Over the last several years, I’ve noticed a shift in the adoption of User Experience within organizations. This is encouraging, but might also require UX professionals to consider the skills and the roles that we bring to product teams. There are two key factors that are now impacting the way UX professionals work with product teams.
First is the adoption of new project-management methods, as well as the integration of UX deliverables into those methods. Early in my career, most software and Web projects followed a waterfall methodology, which is still common in manufacturing industries. The difficulty I frequently encountered with this approach was that it rarely allowed sufficient time for the integration of new knowledge. UX research often got squeezed out because it didn’t directly add business value. Often, from the beginning of a project, a product team essentially had to know exactly what they would deliver at the end of the project. The team’s inability to deviate from the original plan undermined the iterative nature of most UX design approaches. Read More
Product development is complex, so it’s important to have a plan. Your product roadmap serves that purpose and lets you plot the journey ahead and ensure your entire team is aligned.
While it’s crucial to have a well-defined product roadmap at the outset of development, many companies do not have a good system in place for proper project planning. In fact, last year’s Pulse of the Profession report showed that 58% of survey respondents failed to grasp the full value of project management.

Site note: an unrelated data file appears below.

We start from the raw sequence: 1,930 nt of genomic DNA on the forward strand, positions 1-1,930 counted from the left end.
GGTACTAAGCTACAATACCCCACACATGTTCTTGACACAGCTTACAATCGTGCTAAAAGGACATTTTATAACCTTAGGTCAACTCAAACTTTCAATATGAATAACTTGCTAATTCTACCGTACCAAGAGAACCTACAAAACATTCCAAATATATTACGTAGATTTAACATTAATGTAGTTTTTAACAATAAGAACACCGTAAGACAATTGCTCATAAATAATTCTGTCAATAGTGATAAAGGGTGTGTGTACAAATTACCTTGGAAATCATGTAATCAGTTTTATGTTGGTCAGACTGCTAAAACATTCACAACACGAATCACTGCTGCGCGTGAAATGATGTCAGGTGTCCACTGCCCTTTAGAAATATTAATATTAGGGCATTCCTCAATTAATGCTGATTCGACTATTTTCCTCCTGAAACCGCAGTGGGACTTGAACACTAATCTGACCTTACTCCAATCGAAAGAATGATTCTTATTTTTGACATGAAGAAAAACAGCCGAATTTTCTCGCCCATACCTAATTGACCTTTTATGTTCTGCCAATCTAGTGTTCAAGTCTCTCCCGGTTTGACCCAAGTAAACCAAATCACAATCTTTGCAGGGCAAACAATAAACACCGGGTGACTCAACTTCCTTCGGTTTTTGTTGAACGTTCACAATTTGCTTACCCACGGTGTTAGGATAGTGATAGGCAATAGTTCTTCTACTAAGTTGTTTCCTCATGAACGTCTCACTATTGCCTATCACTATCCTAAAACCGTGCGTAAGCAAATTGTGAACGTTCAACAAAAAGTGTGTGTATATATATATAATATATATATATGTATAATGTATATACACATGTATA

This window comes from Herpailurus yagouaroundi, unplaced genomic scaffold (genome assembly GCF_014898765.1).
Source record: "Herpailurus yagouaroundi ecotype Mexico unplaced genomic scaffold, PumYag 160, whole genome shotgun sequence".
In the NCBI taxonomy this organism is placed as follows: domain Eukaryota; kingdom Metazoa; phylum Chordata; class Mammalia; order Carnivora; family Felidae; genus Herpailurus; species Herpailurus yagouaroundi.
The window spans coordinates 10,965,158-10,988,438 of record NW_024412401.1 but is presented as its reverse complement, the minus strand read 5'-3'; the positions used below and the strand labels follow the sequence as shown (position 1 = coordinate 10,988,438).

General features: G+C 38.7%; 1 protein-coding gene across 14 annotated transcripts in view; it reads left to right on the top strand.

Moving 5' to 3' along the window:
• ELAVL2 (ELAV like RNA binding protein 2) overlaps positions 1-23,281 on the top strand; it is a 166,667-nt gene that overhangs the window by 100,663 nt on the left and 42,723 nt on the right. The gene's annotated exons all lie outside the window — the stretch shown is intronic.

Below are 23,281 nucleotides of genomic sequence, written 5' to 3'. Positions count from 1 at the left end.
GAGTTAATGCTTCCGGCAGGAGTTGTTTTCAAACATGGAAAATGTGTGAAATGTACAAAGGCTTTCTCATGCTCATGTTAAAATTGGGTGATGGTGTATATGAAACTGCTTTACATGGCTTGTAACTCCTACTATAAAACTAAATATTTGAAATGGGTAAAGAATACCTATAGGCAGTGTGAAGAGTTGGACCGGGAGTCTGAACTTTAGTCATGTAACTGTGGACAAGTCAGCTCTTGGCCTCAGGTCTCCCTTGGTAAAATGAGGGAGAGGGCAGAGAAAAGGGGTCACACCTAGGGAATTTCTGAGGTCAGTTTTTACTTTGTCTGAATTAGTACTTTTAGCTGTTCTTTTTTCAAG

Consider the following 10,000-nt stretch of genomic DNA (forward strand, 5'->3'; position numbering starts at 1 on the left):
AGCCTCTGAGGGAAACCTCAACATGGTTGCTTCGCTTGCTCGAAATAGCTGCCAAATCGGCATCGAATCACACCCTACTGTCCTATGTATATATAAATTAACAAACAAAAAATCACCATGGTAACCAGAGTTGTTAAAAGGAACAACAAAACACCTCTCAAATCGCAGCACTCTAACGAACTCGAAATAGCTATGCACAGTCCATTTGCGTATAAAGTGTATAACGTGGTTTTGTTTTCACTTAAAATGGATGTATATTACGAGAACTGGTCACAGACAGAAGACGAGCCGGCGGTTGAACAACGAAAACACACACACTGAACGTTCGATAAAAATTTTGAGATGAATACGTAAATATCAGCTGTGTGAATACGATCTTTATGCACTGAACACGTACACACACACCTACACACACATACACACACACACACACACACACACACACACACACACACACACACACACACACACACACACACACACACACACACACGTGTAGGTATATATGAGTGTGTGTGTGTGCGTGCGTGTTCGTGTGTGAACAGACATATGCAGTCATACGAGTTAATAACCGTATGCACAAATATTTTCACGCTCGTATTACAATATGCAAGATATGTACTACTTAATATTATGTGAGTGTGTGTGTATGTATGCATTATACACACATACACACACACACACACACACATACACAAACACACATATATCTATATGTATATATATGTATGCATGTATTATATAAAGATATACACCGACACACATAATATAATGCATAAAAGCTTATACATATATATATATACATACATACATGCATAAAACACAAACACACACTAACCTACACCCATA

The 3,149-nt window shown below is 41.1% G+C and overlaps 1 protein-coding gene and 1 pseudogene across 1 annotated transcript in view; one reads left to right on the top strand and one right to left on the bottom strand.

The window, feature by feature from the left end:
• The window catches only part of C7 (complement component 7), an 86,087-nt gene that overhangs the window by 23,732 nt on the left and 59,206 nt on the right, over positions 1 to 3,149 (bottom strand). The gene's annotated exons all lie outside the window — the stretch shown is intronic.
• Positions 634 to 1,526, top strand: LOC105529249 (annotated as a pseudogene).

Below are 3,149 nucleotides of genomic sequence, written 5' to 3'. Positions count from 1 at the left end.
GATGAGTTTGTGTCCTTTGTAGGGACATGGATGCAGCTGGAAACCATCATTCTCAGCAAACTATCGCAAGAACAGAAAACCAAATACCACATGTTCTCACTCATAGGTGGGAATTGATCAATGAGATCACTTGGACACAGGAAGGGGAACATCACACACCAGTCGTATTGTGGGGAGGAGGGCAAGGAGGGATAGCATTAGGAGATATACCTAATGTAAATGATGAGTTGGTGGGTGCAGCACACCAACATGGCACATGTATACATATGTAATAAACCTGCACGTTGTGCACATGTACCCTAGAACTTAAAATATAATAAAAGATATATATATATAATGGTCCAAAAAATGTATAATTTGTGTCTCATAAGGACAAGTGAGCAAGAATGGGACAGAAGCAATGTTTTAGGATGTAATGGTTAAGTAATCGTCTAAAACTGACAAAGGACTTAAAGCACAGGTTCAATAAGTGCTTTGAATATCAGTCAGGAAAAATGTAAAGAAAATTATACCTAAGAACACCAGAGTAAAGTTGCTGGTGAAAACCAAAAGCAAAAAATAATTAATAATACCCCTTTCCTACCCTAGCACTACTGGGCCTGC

A product roadmap can help clear up any confusion and outline a project’s trajectory. Abraham Lincoln once said, “Give me six hours to chop down a tree, and I will spend the first four sharpening the ax.” If only more of us in software development had that same mindset. Read More
In an ever-changing field such as User Experience, it is sometimes good to step back from the whirlwind for a moment and get back to the basics. This is especially true today, when design trends are leaning more and more toward service design rather than product design. Often, users no longer want just a product. They want an entire ecosystem that supports and enhances their experience. Thus, they’ve raised the bar. Today, for companies to achieve their business goals, we need to meet users’ high expectations, which are higher than ever before. We need to deliver an ideal user experience.
In this column, I’ll discuss how User Experience and Product Management (PM) can work together to deliver ideal experiences and create empowered, successful, loyal users. Read More